Friday, June 8, 2007

Critics vs. Fans

I was browsing through the winners of the 2007 Webby Awards this week, looking for trends: what's cool, innovative ideas, etc. While there were a lot of beautiful graphic designs , the innovation was mostly in business concepts, such as's peer-to-peer lending, rather than in site design. One thing did catch my interest, however. That was examining which sites won official Webbys in each category, and how they compared to that group's People's Voice selection. The differences are instructive, I think.

First, a caveat. Most of the people reading this blog realize that the People's Voice awards are gamed to a certain degree, with nominees exhorting their colleagues, customers and family to vote for their site. Heck, most of us have probably played along and voted for such sites ourselves. So People's Voice (PV) selections may not truly reflect the average consumer any more than the Webbys judges do. That said, there were certain trends that I think are worth examining.

For one thing, PV choices often provided more immediate gratification than the judge's selections. There was more immediately available content on the Home Page, for example. If a long Flash move was loading, other content kept you interested while you waited, rather than leaving you staring blankly at a "Loading..." graphic. Compare, for example, the interminable Volvo C30 site that won a Webby ( with the PV winner, the Yaris Personal Test Drive ( [Full disclosure: I work with Toyota and Saatchi, but had nothing whatsoever to do with the Yaris Test Drive site.]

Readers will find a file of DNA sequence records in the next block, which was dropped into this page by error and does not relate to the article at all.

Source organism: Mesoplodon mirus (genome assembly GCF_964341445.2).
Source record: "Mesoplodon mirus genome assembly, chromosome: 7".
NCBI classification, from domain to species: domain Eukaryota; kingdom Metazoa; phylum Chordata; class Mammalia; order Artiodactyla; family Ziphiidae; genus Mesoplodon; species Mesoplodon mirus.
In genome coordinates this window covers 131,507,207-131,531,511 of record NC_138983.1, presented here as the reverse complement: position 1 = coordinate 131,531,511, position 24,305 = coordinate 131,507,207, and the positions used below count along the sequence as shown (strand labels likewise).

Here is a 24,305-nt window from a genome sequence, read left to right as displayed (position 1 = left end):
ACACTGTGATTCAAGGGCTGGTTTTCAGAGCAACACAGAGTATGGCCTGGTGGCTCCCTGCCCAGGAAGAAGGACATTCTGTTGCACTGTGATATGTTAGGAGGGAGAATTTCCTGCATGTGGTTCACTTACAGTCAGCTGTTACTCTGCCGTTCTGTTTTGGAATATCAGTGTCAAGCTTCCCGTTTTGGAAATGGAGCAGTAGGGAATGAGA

Or compare the Webby-winning with PV choice Both sites offer interesting Web 2.0 functionality, but is more immediately engaging, pulling its content up to the Home Page level, whereas Flickr asks that you click to a new page before you can begin to interact.

Of course, there are hosting considerations to putting dynamic content on your Home Page, and new users can be overwhelmed by sites that put too much content out there at once. But since web designers tend to gravitate towards extremely minimalist designs, it's good to check in periodically and see what "real users" value.

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